Every good retailer knows that they need to keep customers happy and returning to grow a successful business. Laura Malisani of Gary and Leo's Fresh Foods IGA understands that it takes more to be successful than shoppers and products—she says you must build relationships by investing in your employees, community, businesses, and IGA family.
"We view our business as being like a triangle," Malisani explains. "You have to have a strong business that can support its employees and provide competitive and fresh products that your customers want. All three of those things are hugely important to have a successful grocery store." If you take care of your customers, your employees, and your business, she says, each of those components balance another for a successful business.
Gary and Leo’s is a second-generation grocer, founded by Gary Leland and Leo Job and now run by Gary’s daughter, Laura Malisani, her husband John Malisani, and Leo’s son Tracy Job.
Highlight Local to Stand Out Against the Competition
Gary and Leo's is a second-generation independent retailer, taken over from Gary by his daughter, Laura and her husband John Malisani, and from Leo by his son Tracy Job. The three of them work as a team, having learned how to run the business successfully from their fathers (and father-in-law, in John's case) by leveraging the national presence of IGA and coupling it with a local knowledge of what's happening in town. They merge IGA's National Digital Ad with hometown touches, like highlighting a local play, to communicate the best of both worlds to customers. "I love to try to make all of these things work together and be interconnected," Malisani says. "We have the ability to do that as independent grocers in a way that is so much more sincere and connected than Walmart would be able to do or an Albertsons."
New department managers at Gary and Leo’s prepared a Christmas Eve breakfast for the crew.
That sincerity has been especially important since a Walmart opened near the Havre, Montana location in 2005. Competing with a big box store could be detrimental to an independent grocer, but Malisani chooses to focus on what sets them apart.
"We concentrate on the areas that we can do well…that they don't tend to execute as well," she elaborates. That means investing in their strengths. "We're looking at fresh, we're looking at local products, very well-trained staff that's personable and customer service oriented." She lists their carryout offerings, convenience, and homemade foods as just a few of their many amenities that a big box store lacks.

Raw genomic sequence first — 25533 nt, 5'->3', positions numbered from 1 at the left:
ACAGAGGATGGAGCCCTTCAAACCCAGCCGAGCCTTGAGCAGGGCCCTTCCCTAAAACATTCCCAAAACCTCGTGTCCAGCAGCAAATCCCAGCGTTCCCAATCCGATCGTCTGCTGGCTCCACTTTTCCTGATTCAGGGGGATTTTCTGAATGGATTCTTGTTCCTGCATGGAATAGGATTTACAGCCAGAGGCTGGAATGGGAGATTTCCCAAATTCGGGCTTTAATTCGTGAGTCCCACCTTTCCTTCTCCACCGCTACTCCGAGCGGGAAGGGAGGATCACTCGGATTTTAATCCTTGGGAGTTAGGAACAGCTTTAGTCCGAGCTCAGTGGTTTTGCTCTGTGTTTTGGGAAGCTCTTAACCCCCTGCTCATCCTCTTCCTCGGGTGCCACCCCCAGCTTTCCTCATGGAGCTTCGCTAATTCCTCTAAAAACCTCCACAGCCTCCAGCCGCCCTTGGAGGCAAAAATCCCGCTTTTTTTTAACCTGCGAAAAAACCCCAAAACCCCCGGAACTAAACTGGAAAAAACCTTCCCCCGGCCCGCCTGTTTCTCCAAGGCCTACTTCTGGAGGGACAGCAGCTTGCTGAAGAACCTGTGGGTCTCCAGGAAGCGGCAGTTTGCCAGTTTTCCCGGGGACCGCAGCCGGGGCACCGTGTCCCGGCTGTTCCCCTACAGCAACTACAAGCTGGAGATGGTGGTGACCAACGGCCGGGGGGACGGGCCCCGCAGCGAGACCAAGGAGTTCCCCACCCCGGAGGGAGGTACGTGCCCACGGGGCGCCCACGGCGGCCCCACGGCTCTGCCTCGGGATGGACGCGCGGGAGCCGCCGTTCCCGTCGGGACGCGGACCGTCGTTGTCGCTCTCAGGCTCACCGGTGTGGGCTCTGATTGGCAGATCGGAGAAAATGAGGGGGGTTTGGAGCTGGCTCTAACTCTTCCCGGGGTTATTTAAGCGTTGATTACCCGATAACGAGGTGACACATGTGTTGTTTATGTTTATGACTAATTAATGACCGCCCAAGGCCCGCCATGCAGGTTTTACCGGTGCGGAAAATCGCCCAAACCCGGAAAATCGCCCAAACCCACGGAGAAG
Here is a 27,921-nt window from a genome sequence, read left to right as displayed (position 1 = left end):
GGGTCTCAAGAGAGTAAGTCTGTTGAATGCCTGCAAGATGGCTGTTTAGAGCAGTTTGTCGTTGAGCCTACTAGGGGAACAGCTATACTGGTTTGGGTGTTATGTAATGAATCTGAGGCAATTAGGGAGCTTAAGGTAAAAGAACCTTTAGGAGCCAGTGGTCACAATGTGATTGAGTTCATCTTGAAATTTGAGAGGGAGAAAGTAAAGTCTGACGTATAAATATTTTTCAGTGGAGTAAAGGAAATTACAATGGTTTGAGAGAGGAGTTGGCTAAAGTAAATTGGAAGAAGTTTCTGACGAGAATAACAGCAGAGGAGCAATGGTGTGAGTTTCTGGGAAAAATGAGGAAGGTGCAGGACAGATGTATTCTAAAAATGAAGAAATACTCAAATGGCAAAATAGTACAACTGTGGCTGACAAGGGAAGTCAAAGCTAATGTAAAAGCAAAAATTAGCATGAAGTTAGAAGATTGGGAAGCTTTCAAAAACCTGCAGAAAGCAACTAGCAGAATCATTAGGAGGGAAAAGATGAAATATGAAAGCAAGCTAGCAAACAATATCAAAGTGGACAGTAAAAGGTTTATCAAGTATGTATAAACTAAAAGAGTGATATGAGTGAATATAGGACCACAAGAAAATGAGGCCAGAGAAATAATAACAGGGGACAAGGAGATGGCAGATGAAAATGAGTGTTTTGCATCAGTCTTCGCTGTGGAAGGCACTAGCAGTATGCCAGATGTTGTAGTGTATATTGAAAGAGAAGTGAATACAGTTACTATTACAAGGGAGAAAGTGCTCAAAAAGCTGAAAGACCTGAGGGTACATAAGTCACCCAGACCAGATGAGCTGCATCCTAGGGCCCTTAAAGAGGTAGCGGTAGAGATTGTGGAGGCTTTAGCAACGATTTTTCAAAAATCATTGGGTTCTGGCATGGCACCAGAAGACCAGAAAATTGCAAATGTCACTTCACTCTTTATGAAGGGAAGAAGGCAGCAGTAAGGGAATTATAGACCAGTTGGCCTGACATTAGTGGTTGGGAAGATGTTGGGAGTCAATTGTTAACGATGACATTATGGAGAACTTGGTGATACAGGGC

Invest in Employees and Training
Another amenity that the Gary and Leo's stores have is the investment the Malisanis and Job put into their employees. Malisani says they focus on cultivating strong, reliable employees who are confident and ready to help customers.
"We encourage our employees to take pride in the work they do," she says, explaining that they often focus on teaching employees soft skills that build confidence. One program, John and Tracy's new Back to Basics initiative, urges employees to step up to the intercom and tell customers what fresh items they just prepared. In the perishables department, a shopper might hear, "This is Mason. Our hamburgers are ground three times a day fresh. I just put another batch out," Malisani shares. That effort builds the employee's confidence while reminding customers of the store's fresh meat, which results in an increase in sales.
Laura Malisani having fun while learning new technology at an IGA event with husband and Gary and Leo’s partner John Malisani and Dissmore’s IGA’s Archie McGregor.
Malisani ensures the employees stay educated on best practices by takingIGA Coca-Cola Institute courses, and working with her wholesaler for additional training opportunities. With a group of managers approaching retirement soon (thanks to 30+ years with the company!), Malisani's team has hired seconds in these departments who are taking Supervalu’s 26-week, online manager classes. By taking these classes as a group, Malisani says they are cultivating important relationships with each other during the collaborative learning sessions.
When Shelley Fisher retired as bakery manager, she passed the cake server to Kathy Osakoda, her second for the last three years.
She says the Institute courses also help employees learn more about what's in the store and how they can sell items to shoppers. For example, this fall some employees took the course on the different types of apples, then offered samples, sharing their new knowledge with shoppers in-store and on the store Facebook pages.
Meet Customers' Wants and Needs
Helping employees educate shoppers has been a priority for Malisani lately. With so much information available online, Malisani says it has become difficult for her shoppers to wade through it and make choices that best suit their lifestyles and goals. "Everything that would have been a simple decision—'Should I have kale or arugula or spinach; which is the best for me?'—People aren't always getting that it's the variety and what's right for each person might be different," she explains. That's where the educated employees come in—they can help shoppers make choices that are best for each individual, offering a personal touch.
Margaret Howard poses next to the thank you banner for the Hometown Hunger initiative.
"You don't go into a grocery store unless you're there to care for yourself or for someone you love," Malisani says. That understanding radiates through the business, from the scratch bakery offering unique, handmade items for customers looking for a treat to their new partnership with a local man growing hydroponic lettuce just a few miles down the road. The care Malisani and the Gary and Leo's team put into the store and the food make shoppers feel respected and appreciated. She's a true independent retailer who knows that the value of the grocery business goes beyond selling food.